Lab 5: DNA Fingerprinting

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1 Lab 5: DNA Fingerprinting You are about to perform a procedure known as DNA fingerprinting. The data obtained may allow you to determine if the samples of DNA that you will be provided with are from the same individual or from different individuals. DNA fingerprinting (a.k.a. DNA typing, DNA profiling) uses DNA to show relatedness or identity of individual humans, other animals, or plants. In addition to forensic science, DNA fingerprinting has many other applications. For example: - Food identification: identifying impurities in food products - Freeing innocent convicted felons - Identifying human remains (historical sites, during times of war) - Determining relatedness of family members, paternity testing - Identifying organisms that cause disease In today s experiment, we will try to determine whether DNA from any of 5 crime suspects matches a DNA sample found at a crime scene. For this experiment, it is necessary to review the structure of DNA molecules. The DNA structures shown here represent very small sections of DNA from 3 different individuals. DNA consists of a series of nitrogenous base molecules bonded a sugar-phosphate backbone. Remember, the phosphate groups are negatively charged. The nitrogenous bases are adenine, thymine, guanine, and cytosine (A, T, G, and C). The bases from each strand pair with bases from the opposite strand according to base-pairing rules: A with T, and G with C. Figure 1 S = sugar (deoxyribose) P = phosphate The basic principle underlying DNA fingerprinting is that the sequence of bases (A, T, G, C) is unique in the DNA molecules of each organism (with the exception of identical twins). Therefore, your DNA is like your fingerprint it can identify you and distinguish you from other organisms. As with regular fingerprints, we need a way to visualize DNA fingerprints. For this, we rely on the use of restriction enzymes. to (continued on next page) 47

2 Activity 5a Restriction Enzyme Digestion of DNA Purpose In this activity, you will learn what restriction enzymes do and what their role is in DNA fingerprinting. You will use two restriction enzymes to digest DNA samples from the suspects as well as from the crime scene. The DNA products of the restriction enzyme digestion will be analyzed in Activities 5b and 5c. Background: Restriction enzymes: DNA cutting tools, or molecular scissors. Isolated from bacteria, who use them as a defensive tool to cut up foreign DNA There are many different restriction enzymes. Each restriction enzyme cuts DNA at a specific sequence of nucleotides (called restriction sites). All restriction sites are palindromic sequences, which means that the sequence on one DNA strand is the same as the sequence on the complementary DNA strand when it is read in the opposite direction. For example, we will be using 2 different restriction enzymes in today s lab: EcoRI cuts DNA at the sequence G A A T T C C T T A A G PstI cuts DNA at the sequence C T G C A G G A C G T C Let s look at a restriction digestion with EcoRI on a DNA molecule with the following sequence: A T G A A T T C T C A A T T A C C T T A C T T A A G A G T T A A T G G A A T G T A C T T A A A A T T C T C A A T T A C C T G A G T T A A T G G A Cutting this DNA sequence with EcoRI has now produced 2 DNA molecules of different sizes. DNA fragment size can be expressed as the number of base pairs in the fragment. Here, one of the DNA fragments is 3 base pairs (3 bp), and the other fragment is 11 base pairs (11 bp). In DNA fingerprinting, DNA from different individuals is cut with restriction enzymes in order to create a unique profile of DNA fragments this is the fingerprint that can determine whether two DNA samples came from the same individual or from different individuals. 48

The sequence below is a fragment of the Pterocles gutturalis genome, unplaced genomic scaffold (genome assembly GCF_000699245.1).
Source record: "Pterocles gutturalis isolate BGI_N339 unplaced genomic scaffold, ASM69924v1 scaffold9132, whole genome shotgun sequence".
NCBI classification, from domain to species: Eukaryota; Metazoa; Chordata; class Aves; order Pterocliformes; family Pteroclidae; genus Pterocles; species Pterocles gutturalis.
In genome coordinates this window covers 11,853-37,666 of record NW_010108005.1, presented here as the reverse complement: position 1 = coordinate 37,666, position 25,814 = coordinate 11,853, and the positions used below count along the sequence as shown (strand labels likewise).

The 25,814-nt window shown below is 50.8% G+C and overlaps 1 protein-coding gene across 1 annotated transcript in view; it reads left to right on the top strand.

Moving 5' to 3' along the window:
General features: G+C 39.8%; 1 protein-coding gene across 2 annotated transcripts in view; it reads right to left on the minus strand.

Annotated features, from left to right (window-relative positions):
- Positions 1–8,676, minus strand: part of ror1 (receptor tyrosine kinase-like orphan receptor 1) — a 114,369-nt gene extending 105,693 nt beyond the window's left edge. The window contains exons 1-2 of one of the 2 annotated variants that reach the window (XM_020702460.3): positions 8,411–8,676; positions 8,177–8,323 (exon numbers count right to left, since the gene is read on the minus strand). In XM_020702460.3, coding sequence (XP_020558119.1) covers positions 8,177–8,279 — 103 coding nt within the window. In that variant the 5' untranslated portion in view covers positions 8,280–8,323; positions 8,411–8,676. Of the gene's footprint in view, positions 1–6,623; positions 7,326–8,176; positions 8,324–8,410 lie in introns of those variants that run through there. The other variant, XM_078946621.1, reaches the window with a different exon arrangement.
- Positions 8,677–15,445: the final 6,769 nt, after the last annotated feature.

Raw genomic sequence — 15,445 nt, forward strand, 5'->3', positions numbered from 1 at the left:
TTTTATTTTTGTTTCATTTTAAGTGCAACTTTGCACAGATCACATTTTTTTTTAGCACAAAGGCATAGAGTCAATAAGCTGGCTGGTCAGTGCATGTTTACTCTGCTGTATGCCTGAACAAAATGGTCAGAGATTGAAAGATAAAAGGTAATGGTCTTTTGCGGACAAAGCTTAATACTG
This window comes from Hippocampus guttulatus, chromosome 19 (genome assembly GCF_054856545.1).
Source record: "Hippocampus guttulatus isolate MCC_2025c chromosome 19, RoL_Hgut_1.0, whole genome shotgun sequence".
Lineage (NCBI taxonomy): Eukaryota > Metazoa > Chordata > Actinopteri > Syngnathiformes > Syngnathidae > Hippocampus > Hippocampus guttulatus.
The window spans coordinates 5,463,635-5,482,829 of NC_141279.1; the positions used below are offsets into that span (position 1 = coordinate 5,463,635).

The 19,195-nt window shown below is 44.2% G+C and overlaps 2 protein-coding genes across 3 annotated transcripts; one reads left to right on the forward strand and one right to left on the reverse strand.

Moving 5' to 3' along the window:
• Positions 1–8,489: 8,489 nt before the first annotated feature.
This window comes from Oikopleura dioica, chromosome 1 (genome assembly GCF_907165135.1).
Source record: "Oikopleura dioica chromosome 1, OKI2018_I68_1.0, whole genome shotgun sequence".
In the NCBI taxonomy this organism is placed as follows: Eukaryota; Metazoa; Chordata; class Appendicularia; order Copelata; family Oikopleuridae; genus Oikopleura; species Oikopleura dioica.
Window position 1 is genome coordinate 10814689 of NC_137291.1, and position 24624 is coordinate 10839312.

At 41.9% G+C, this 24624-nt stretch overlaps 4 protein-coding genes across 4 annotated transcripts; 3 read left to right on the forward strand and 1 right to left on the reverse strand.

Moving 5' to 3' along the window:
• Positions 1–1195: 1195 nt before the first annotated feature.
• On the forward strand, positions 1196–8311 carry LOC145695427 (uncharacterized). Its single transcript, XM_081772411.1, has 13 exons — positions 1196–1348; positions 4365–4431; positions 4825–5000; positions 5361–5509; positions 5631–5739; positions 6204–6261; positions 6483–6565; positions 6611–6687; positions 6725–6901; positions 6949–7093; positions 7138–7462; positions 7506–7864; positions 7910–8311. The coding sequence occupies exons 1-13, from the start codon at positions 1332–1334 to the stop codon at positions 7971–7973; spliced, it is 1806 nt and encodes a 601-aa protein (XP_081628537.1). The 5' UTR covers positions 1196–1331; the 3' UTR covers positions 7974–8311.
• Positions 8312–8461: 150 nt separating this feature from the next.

3 Procedure 1. First, assemble the following materials for your group at your lab bench: EcoRI/PstI enzyme mix (80 µl) on ice. P-10 pipet, P-100 pipet, yellow micropipet tips colored microfuge tubes (green, blue, orange, violet, red, & yellow) sharpie marker to label tubes foam microfuge tube holder for waterbath incubation laboratory tape to label samples, gels 2. The Instructor bench will have the following materials when you are ready to use them: Crime scene DNA with buffer Suspect 1 DNA with buffer Suspect 2 DNA with buffer Suspect 3 DNA with buffer Suspect 4 DNA with buffer Suspect 5 DNA with buffer 37 C waterbath or incubator 3. Label your reaction tubes as follows: Green tube: CS (crime scene) Blue tube: S1 (suspect 1) Orange tube: S2 (suspect 2) Violet tube: S3 (suspect 3) Red tube: S4 (suspect 4) Yellow tube: S5 (suspect 5) * Also, make sure your group # or name is on the tubes so they don t get confused with other groups tubes. 4. Add DNA samples to tubes. Go to instructor bench and transfer 10 µl of each DNA sample from the colored stock tubes into each of the corresponding labeled colored tubes. Make sure to use a fresh pipet tip for each sample!!! 5. Add 10 µl of enzyme mix to each tube of DNA. Make sure to use a fresh pipet tip for each sample!!! 6. Mix the tube contents by gently flicking the tubes with your finger (ask instructor to demonstrate). {do not use vortex!} 7. Spin the tubes in a microcentrifuge for about two seconds to force the liquid to the bottom of the tubes. Make sure the tubes are balanced in the microcentrifuge! 8. Incubate the samples at 37 C for 45 minutes. Record start time and stop time for your incubation in your lab notebook. Also, make a table in your notebook listing the contents in each tube for quick reference. While your restriction digests are incubating, you will prepare your agarose gels for gel electrophoresis. Since we cut the DNA from the crime scene and the DNA from suspects #1-5 with the same restriction enzymes, we can compare the sizes of the DNA fragments to determine whether any of the suspects DNA matches DNA obtained from the crime scene. In order to compare the sizes of the DNA fragments, we need a way to separate them by size and visualize the DNA fragments. To do this, we will use a technique called gel electrophoresis. 49